Members of the Nebraska Film Association greet guests at the NFA's legislative reception held in early April, 2013. The NFA has been lobbying the Nebraska Unicameral to pass a film incentives bill. Nebraska is one of seven states with no film incentives plan.

Hoeger says part of getting an incentives plan passed, is overcoming some lawmakers’ misconceptions about the film industry.

“They are concerned that jobs that are created by film are temporary, as opposed to permanent. That a film producer comes in, makes a film, and the circus goes away and there’s nothing left,” Hoeger said.

If Nebraska had a film incentives program and strong local film industry similar to Texas, Michigan and Florida, Hoeger says local film crews would then have plenty of work.

He likens the field to the construction industry. Framers, plumbers and electricians move from one contracted labor job to the next. Hoeger says a film crew operates in similar fashion.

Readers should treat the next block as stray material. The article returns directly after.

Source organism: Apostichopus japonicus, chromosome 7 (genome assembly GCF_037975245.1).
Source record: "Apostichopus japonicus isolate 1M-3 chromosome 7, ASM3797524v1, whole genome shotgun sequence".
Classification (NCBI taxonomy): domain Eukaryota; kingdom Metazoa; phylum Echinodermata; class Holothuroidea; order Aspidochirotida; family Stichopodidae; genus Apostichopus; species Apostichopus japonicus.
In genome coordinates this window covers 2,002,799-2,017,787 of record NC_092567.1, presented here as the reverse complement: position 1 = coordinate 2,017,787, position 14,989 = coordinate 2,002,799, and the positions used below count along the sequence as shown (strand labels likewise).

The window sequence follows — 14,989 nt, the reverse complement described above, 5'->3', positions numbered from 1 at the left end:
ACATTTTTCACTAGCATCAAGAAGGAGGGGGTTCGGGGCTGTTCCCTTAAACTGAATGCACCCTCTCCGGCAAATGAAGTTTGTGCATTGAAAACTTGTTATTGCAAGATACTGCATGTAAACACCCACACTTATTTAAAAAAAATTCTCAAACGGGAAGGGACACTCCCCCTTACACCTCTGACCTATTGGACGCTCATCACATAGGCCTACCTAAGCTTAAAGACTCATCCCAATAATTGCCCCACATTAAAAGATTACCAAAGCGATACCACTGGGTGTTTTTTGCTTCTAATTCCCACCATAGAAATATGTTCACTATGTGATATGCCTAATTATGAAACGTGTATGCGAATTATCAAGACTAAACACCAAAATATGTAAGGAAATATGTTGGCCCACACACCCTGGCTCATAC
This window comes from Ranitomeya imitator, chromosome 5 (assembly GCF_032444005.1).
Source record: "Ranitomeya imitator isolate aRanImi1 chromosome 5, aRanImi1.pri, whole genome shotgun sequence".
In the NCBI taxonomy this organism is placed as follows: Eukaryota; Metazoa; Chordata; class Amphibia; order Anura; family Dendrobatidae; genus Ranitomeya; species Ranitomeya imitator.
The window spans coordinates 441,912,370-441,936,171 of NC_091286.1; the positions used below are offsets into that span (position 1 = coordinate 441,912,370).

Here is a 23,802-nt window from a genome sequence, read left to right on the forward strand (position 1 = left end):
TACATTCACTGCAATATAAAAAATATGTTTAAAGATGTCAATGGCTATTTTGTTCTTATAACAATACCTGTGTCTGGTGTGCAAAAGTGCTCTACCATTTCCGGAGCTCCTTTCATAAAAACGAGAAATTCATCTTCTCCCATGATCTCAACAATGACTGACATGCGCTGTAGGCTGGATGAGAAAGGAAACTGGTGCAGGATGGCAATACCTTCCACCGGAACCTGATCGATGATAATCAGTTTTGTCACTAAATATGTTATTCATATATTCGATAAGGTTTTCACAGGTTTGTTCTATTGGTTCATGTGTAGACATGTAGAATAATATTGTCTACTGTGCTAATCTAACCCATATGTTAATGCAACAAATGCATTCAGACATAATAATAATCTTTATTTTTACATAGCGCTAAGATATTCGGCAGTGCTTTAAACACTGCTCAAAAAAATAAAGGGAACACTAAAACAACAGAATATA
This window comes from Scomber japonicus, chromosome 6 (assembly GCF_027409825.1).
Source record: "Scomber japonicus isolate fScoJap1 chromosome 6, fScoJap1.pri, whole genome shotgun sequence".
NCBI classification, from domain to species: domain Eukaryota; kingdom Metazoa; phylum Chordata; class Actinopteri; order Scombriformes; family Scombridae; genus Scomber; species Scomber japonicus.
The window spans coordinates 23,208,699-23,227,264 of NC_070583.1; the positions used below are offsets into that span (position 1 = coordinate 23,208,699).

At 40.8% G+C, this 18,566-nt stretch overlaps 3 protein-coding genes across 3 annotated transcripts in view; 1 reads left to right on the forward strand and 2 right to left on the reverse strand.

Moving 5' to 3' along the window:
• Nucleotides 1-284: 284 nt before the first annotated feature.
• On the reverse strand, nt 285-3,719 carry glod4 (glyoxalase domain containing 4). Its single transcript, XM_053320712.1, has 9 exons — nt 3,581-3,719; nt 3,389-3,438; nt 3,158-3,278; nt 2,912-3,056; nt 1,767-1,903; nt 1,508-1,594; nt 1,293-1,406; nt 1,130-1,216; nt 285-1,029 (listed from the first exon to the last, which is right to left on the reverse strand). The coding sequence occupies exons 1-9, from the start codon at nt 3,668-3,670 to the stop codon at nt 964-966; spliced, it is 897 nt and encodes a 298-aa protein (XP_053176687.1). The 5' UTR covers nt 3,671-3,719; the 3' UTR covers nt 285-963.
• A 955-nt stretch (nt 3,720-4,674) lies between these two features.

However, film incentive programs have plenty of critics as well, who say there aren’t enough unbiased studies to show just how much revenue a movie brings into a state. Also, instances of widespread abuse of incentive programs have been reported in Iowa and Louisiana. The former head of the Louisiana State Film Office was sentenced to two years in prison for accepting bribes in exchange for giving lucrative tax credits to filmmakers.

Photo by Ryan Robertson, NET News

Dr. Eric Thompson is an associate professor and director of the Bureau of Business Research in the Economics Department at the University of Nebraska-Lincoln. Thompson says it's not clear one way or another if giving film incentives is sound economic policy.

Photo by Ryan Robertson, NET News